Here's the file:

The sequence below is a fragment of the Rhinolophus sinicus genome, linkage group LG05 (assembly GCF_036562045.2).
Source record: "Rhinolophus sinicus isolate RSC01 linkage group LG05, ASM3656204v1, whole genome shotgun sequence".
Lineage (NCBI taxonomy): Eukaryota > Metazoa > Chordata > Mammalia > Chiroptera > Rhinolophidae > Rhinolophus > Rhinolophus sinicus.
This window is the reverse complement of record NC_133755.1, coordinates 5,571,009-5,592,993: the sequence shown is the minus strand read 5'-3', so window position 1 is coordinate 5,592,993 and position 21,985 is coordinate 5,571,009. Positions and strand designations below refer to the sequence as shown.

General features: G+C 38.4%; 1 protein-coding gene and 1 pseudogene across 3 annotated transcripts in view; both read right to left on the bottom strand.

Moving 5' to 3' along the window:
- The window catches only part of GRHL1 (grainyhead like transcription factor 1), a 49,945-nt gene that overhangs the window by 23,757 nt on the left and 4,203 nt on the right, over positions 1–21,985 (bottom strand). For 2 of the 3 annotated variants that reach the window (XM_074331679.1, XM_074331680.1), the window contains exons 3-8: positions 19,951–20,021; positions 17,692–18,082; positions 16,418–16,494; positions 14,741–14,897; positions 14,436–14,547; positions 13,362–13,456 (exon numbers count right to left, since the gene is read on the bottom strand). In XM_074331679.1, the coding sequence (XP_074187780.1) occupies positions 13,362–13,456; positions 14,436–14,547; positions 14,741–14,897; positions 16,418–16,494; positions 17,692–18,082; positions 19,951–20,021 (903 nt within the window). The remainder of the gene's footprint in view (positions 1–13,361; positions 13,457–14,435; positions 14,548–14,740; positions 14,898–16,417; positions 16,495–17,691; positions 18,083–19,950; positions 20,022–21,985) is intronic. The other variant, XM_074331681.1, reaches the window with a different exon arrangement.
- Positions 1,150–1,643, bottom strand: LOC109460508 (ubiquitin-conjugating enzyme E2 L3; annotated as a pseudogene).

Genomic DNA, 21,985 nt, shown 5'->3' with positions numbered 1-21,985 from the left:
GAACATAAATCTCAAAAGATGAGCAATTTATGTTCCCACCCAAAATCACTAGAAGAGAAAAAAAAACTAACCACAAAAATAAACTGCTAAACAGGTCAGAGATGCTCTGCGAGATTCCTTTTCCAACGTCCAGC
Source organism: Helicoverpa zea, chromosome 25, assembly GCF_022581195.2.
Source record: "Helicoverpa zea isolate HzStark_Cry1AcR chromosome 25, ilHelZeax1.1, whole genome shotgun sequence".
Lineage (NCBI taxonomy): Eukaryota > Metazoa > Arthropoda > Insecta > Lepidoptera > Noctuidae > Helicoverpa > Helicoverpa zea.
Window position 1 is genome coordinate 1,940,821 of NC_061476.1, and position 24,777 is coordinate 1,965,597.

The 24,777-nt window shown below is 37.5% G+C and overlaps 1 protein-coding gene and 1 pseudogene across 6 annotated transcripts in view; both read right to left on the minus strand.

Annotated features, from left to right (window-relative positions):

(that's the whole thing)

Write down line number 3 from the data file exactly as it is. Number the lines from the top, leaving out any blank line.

Lineage (NCBI taxonomy): Eukaryota > Metazoa > Chordata > Mammalia > Chiroptera > Rhinolophidae > Rhinolophus > Rhinolophus sinicus.